As this latest S.E.C. "incident" makes clear, it can also endanger our entire way of life. If hackers ever managed to steal one of these laptops or gain unauthorized access to the data contained on the hard drives, they not only could have shut down America's largest stock exchanges, they also could have thwarted emergency efforts to bring those exchange systems back online, perhaps indefinitely. How many billions of dollars would that have cost in lost trading revenue, failed contracts, life savings, erosion of investor confidence and/or simple, utter chaos?
We dodged a bullet this time. And, while (as far as we know) these unencrypted laptops containing the blueprints of the American financial system were not stolen or hacked, our good fortune is only a matter of luck. Inevitably, it will run out someday. Maybe the bad guys will devise the ultimate super-sophisticated mega-hack that steals all our Social Security and bank account numbers with a single keystroke. Or maybe our misfortune will turn into a hacker's good fortune, and the laptop or mobile device they steal from or compromise at a convention hall contains the ultimate how-to manual for crushing the capitalist system as we know it.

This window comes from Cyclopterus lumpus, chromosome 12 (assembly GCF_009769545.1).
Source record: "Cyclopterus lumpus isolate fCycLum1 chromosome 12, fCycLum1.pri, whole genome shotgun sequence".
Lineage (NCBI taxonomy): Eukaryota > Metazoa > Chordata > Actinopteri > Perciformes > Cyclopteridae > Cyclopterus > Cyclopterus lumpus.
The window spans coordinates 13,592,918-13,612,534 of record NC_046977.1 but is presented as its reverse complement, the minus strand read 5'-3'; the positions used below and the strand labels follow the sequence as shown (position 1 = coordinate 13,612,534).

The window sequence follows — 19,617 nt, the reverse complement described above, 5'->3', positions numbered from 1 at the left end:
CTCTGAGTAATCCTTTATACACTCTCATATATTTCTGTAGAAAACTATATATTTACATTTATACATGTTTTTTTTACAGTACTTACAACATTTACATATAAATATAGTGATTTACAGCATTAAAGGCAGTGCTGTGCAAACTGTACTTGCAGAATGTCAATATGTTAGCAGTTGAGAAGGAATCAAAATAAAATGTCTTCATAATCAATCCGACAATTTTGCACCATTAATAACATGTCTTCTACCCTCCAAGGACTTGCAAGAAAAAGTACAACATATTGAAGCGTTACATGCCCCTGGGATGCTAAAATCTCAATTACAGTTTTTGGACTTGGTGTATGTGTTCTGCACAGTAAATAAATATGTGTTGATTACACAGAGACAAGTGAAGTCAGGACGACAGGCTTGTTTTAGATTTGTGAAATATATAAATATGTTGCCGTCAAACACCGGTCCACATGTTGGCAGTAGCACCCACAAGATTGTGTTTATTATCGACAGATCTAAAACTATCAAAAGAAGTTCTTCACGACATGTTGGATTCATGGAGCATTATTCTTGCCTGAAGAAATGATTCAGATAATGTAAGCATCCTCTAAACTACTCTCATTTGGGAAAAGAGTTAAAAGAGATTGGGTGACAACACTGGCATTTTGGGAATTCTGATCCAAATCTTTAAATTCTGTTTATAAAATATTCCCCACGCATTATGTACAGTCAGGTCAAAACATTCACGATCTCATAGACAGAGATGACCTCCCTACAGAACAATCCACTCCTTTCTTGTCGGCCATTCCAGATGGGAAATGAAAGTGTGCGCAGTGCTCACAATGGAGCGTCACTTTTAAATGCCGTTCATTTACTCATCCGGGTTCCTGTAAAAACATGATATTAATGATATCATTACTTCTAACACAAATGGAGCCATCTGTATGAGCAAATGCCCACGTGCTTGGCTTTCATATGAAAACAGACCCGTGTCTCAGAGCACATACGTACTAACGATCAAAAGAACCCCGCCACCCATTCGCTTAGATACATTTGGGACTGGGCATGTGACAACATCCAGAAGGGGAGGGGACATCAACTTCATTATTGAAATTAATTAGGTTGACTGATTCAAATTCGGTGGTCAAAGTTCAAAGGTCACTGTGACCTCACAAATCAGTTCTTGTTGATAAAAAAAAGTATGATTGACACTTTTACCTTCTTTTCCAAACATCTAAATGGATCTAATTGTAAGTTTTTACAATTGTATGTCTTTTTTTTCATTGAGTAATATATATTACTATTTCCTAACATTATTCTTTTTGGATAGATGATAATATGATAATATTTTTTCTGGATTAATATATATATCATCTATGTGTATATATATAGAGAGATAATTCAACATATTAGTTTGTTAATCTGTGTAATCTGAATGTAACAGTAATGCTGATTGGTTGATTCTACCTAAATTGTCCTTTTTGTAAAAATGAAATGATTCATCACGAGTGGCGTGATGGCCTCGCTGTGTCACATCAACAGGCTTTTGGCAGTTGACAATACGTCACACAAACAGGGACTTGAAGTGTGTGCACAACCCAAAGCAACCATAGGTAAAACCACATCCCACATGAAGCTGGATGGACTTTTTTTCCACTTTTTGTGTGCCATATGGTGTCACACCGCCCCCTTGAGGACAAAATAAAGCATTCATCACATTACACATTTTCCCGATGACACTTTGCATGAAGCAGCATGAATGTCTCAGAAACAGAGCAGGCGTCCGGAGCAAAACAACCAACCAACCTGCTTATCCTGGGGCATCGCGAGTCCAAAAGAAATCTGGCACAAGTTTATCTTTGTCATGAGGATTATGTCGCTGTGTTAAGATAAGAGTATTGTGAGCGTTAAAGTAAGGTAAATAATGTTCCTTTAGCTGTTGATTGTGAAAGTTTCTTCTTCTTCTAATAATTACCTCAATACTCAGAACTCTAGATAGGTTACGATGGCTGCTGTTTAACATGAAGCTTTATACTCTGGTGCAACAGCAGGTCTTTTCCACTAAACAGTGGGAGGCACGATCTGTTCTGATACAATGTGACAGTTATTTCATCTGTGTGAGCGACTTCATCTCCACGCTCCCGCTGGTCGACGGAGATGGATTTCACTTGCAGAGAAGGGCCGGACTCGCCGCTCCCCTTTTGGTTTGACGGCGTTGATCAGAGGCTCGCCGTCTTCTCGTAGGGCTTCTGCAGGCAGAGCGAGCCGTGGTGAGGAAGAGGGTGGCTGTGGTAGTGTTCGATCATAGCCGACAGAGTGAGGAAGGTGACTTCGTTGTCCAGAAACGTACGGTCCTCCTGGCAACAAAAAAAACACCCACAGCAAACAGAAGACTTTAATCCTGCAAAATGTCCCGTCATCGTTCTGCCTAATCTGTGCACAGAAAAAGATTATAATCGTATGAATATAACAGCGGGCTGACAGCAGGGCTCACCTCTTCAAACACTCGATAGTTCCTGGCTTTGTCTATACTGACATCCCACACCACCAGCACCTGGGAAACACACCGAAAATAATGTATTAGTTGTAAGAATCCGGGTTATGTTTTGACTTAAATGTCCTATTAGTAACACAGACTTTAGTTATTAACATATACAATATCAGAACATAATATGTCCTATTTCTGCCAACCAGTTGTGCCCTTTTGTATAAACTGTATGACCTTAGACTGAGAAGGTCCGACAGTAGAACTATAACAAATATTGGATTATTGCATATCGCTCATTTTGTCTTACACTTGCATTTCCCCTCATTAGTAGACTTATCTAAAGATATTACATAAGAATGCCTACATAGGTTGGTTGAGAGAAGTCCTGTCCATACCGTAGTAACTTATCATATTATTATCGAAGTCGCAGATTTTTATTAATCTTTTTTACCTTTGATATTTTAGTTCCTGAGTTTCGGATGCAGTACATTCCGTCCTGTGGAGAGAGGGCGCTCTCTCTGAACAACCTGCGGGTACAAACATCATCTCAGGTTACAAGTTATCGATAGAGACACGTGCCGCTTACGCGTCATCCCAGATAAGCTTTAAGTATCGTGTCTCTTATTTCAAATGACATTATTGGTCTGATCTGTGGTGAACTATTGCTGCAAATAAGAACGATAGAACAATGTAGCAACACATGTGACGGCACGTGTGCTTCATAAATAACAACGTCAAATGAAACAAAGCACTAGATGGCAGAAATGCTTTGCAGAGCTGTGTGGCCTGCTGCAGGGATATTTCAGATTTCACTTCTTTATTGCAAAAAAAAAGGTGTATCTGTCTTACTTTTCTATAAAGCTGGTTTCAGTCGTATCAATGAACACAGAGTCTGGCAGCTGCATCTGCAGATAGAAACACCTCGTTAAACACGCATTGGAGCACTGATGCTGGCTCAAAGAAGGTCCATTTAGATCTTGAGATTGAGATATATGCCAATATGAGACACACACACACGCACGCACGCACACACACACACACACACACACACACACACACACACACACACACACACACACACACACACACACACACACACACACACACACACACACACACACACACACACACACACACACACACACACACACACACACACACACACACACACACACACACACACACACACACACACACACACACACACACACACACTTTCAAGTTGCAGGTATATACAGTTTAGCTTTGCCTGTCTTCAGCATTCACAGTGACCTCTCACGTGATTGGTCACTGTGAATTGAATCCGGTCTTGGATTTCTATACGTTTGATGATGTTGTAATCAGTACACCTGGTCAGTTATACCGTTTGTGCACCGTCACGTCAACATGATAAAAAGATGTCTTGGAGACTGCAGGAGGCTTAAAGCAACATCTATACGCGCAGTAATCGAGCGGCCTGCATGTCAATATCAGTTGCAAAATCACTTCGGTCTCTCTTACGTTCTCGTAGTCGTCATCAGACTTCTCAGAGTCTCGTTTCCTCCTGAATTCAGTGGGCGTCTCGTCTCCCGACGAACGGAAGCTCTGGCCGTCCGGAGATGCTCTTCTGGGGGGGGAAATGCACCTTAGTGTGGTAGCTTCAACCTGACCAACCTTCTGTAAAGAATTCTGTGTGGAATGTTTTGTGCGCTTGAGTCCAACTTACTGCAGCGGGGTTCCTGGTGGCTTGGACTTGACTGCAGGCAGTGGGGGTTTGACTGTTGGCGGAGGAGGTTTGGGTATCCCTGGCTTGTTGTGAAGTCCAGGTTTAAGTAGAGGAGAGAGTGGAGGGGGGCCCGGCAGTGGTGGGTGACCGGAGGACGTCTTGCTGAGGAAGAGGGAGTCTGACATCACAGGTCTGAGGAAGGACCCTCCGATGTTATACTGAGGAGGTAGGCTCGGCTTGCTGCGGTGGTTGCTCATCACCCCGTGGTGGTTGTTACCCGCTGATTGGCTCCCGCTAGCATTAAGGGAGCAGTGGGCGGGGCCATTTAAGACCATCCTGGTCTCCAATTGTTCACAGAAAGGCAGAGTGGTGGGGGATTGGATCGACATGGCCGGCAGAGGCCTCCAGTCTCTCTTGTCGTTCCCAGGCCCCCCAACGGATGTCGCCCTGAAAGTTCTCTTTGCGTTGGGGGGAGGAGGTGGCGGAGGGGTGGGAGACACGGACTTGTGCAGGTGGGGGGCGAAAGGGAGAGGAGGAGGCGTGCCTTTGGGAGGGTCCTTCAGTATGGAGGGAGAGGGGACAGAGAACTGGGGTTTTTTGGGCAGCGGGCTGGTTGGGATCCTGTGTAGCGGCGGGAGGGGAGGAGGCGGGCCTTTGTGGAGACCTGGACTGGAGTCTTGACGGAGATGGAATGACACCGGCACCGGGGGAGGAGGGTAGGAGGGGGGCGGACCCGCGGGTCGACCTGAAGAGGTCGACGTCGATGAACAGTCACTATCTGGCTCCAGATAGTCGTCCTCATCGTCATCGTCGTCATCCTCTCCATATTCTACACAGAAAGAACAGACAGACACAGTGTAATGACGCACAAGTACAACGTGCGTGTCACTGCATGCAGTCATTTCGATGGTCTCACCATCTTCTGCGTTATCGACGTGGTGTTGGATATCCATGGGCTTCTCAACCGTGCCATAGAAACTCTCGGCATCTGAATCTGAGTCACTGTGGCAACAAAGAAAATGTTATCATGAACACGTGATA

Enough with bullet-dodging, my friends. We need to design and implement a comprehensive cyber-security policy now. If we fail, the next bullet could be a headshot.
Adam Levin is chairman and cofounder of Credit.com and Identity Theft 911. His experience as former director of the New Jersey Division of Consumer Affairs gives him unique insight into consumer privacy, legislation and financial advocacy. He is a nationally recognized expert on identity theft and credit.